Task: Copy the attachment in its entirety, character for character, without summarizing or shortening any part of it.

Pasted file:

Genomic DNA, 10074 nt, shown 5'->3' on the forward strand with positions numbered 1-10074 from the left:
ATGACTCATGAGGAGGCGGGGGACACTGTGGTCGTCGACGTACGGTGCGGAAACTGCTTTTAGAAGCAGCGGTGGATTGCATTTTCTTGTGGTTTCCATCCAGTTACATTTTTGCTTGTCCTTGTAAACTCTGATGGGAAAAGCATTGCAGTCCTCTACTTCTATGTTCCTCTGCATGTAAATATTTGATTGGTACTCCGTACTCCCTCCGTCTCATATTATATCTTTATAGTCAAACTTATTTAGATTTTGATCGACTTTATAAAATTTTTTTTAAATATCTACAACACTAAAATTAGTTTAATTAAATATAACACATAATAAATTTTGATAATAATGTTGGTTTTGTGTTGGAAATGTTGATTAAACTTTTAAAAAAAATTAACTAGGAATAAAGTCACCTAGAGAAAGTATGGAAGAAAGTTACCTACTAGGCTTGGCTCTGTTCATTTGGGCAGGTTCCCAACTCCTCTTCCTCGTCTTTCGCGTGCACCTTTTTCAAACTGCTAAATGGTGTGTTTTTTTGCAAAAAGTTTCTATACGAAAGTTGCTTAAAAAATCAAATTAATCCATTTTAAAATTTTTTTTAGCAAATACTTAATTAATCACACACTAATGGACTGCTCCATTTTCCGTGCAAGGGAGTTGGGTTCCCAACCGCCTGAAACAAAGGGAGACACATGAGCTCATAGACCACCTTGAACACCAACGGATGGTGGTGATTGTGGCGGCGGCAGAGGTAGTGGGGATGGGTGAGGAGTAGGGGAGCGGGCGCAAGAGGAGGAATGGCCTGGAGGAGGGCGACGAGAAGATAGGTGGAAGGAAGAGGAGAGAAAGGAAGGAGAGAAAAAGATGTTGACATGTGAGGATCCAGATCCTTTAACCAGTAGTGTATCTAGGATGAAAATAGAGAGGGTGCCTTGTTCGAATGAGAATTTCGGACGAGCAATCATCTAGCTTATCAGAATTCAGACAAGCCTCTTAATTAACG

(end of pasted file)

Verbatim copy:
Genomic DNA, 10074 nt, shown 5'->3' on the forward strand with positions numbered 1-10074 from the left:
ATGACTCATGAGGAGGCGGGGGACACTGTGGTCGTCGACGTACGGTGCGGAAACTGCTTTTAGAAGCAGCGGTGGATTGCATTTTCTTGTGGTTTCCATCCAGTTACATTTTTGCTTGTCCTTGTAAACTCTGATGGGAAAAGCATTGCAGTCCTCTACTTCTATGTTCCTCTGCATGTAAATATTTGATTGGTACTCCGTACTCCCTCCGTCTCATATTATATCTTTATAGTCAAACTTATTTAGATTTTGATCGACTTTATAAAATTTTTTTTAAATATCTACAACACTAAAATTAGTTTAATTAAATATAACACATAATAAATTTTGATAATAATGTTGGTTTTGTGTTGGAAATGTTGATTAAACTTTTAAAAAAAATTAACTAGGAATAAAGTCACCTAGAGAAAGTATGGAAGAAAGTTACCTACTAGGCTTGGCTCTGTTCATTTGGGCAGGTTCCCAACTCCTCTTCCTCGTCTTTCGCGTGCACCTTTTTCAAACTGCTAAATGGTGTGTTTTTTTGCAAAAAGTTTCTATACGAAAGTTGCTTAAAAAATCAAATTAATCCATTTTAAAATTTTTTTTAGCAAATACTTAATTAATCACACACTAATGGACTGCTCCATTTTCCGTGCAAGGGAGTTGGGTTCCCAACCGCCTGAAACAAAGGGAGACACATGAGCTCATAGACCACCTTGAACACCAACGGATGGTGGTGATTGTGGCGGCGGCAGAGGTAGTGGGGATGGGTGAGGAGTAGGGGAGCGGGCGCAAGAGGAGGAATGGCCTGGAGGAGGGCGACGAGAAGATAGGTGGAAGGAAGAGGAGAGAAAGGAAGGAGAGAAAAAGATGTTGACATGTGAGGATCCAGATCCTTTAACCAGTAGTGTATCTAGGATGAAAATAGAGAGGGTGCCTTGTTCGAATGAGAATTTCGGACGAGCAATCATCTAGCTTATCAGAATTCAGACAAGCCTCTTAATTAACG